Is Your Gut to Blame for your Health issues?


Whether you suffer from Irritable Bowel Syndrome, losing the last 10 lbs, the common cold or even mental illness, your gut microbiome is actually the root of these issues. What many people do not know is that your gastrointestinal system (aka your gut) is responsible for a properly functioning digestive system, immune system, hormone regulation, vitamin and mineral absorption and even your brain and mental health. The bacteria produced in the gut, your gut flora, is critical to regulating and keeping all these systems healthy. 


The gut microbiome is collection of microorganisms and different types of bacteria that determine whether pathogens coexist peacefully or will cause disease. This mini ecosystem within the body is developed at infancy. The gut is a perfect, blank slate until it comes into contact with other microorganisms. Your mother’s birth canal and breast milk, both containing essential gut-nurturing bacteria, will be your first forms of contact. These are the beginning steps in developing a healthy gut microbiome. 

If we start there, it is easy to see how we may be predisposed to having gut issues. Many of us may have been born via C-section rather than vaginally or formula fed instead of breast fed. In addition, during pregnancy, a baby can also be exposed to harmful microorganisms if the mother was on any antibiotics or had an unhealthy gut microbiome herself. These are all common things.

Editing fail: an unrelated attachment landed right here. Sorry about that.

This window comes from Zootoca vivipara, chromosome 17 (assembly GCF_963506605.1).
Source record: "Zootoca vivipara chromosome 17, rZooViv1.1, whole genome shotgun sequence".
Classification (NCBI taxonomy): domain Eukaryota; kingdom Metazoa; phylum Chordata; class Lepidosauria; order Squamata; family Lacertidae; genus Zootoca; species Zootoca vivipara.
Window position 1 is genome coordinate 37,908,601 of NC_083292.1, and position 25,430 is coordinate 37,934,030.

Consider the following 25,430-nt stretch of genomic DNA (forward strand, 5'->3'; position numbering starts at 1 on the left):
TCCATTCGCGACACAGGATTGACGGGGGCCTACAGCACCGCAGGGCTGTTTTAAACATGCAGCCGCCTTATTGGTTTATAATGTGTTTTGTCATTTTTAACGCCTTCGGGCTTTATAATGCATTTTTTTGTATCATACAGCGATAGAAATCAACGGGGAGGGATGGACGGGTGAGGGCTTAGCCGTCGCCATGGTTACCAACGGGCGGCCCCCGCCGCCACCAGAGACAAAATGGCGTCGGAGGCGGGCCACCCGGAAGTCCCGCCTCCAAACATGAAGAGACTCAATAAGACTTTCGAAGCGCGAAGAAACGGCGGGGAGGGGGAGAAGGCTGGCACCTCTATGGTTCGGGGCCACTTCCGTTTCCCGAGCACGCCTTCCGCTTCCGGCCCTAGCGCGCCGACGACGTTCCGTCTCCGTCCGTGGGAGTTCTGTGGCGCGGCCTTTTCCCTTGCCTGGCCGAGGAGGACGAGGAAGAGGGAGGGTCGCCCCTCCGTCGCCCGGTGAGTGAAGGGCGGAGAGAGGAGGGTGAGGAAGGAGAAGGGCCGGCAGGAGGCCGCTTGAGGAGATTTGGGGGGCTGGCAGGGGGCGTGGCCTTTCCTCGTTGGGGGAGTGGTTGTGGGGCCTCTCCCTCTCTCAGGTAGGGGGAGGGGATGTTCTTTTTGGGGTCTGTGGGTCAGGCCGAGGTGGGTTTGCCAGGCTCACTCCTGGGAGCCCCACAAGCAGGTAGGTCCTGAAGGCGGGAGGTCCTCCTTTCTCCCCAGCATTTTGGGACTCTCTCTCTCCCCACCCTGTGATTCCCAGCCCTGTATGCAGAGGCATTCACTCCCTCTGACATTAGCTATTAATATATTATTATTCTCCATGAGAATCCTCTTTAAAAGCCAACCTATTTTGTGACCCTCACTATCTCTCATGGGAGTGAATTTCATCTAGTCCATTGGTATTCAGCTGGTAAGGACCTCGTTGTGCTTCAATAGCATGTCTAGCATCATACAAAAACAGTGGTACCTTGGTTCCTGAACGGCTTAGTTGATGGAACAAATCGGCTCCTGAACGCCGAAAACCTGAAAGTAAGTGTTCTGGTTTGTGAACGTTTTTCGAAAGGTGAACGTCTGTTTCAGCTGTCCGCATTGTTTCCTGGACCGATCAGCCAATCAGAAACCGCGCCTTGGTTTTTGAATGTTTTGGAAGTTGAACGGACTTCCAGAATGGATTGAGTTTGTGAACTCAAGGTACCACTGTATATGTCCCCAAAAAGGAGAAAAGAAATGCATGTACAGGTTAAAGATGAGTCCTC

The first three years of life are the most important in developing healthy gut flora. Children under the age of three are often prescribed antibiotics which can disrupt healthy gut flora. Our society’s obsession with sterilizing the home with toxic cleaning products to prevent infants from getting sick is actually harmful to the gut. This increased sanitation disturbs the body’s natural ability to have a diversity in gut microbes. With the increase of antibiotic use, environmental sanitation, formula feeding and C sections, there is a decrease of gut microbiota and again, an increase in autoimmune diseases, obesity, diabetes, allergies, asthma or other issues. 

Using this information can help you understand how your gut flora was created and why you may suffer from certain health issues. When your gut is healthy and functioning optimally, your body will be resilient to fighting disease.

“Good gut bacteria is the new antibiotic.” -Martin Blaser, professor of microbiology at the New York University School of Medicine

Andrea Rodgers